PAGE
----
Mitt Romney's supporters, desperate for evidence that he is not, in fact, a robot, have taken to addressing the issue directly at town-hall meetings and campaign rallies. At a recent gathering in Ohio, a voter stood up to tell the candidate, "I’d like you to share with all the American citizens that are watching right now ... to show the American people that you have a lot of heart." (They really don't know, do they?) These people apparently want Romney to be freer with personal details and life stories, preferably ones unlike Wednesday's humorous tale about how his father laid off a bunch of auto workers:
“I wish that you would speak more to a lot of the things that I think you should speak about — the fact that you were pastor at your church, the fact that you were a missionary, the fact that you do speak about helping with the Olympics,” Mary Toepfer, 40, of Warren, Ohio, said at a recent event.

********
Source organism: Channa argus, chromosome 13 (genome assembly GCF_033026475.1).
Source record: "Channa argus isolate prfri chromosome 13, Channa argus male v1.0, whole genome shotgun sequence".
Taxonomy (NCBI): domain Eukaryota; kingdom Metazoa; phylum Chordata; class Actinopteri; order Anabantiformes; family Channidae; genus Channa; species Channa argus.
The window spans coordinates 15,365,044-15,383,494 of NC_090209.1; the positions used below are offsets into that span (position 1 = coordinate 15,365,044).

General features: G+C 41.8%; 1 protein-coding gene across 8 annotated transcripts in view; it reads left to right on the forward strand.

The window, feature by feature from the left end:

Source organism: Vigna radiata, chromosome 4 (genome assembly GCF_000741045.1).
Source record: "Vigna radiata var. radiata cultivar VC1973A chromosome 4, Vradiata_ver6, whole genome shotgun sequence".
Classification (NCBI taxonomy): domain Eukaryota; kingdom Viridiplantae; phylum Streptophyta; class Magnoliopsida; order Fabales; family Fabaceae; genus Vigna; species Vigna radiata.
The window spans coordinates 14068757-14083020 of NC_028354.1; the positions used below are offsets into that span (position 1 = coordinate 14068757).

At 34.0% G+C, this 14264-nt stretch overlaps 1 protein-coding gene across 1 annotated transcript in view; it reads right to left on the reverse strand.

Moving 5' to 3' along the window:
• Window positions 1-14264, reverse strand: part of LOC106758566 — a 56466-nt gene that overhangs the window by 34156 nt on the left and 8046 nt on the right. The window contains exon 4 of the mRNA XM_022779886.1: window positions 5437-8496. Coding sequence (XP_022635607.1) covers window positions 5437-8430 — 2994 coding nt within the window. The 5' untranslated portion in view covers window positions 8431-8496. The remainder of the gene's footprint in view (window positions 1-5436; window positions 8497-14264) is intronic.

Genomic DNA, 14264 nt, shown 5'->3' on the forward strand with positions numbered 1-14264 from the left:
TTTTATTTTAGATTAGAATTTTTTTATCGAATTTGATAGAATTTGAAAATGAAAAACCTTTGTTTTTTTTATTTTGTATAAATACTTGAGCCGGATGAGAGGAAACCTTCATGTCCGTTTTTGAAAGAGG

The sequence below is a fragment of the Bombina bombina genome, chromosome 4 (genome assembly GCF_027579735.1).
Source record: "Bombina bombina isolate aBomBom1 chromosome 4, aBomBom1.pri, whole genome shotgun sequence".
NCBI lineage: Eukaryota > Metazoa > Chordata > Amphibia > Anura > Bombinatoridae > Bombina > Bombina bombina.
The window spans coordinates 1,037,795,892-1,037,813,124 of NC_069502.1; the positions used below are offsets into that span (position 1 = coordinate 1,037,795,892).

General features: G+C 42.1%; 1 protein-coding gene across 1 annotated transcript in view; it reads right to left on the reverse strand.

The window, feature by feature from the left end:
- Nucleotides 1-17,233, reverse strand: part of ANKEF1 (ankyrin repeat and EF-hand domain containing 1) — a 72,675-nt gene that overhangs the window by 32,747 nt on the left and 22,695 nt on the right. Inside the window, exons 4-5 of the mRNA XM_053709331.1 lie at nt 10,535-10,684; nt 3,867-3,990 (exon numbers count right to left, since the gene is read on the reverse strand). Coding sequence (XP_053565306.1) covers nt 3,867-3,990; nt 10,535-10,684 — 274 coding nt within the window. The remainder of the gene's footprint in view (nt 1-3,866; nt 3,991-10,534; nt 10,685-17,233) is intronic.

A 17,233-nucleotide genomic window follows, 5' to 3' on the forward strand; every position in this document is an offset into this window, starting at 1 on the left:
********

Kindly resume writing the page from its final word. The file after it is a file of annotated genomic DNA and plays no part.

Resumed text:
Without these kinds of stories, she added, “it’s hard for us, who are trying to support you, to address them when trying to explain to them why you would be the better candidate."
Of course, it's hard for Romney to address touching facts like those. After all, his religious beliefs seem to have a somewhat alienating effect, and drawing attention to his charitable giving reminds people of how rich he is. If only his attempts to display interest in neutral human topics, like food or nature or lamps, could be more convincing! Perhaps it's time for a software update?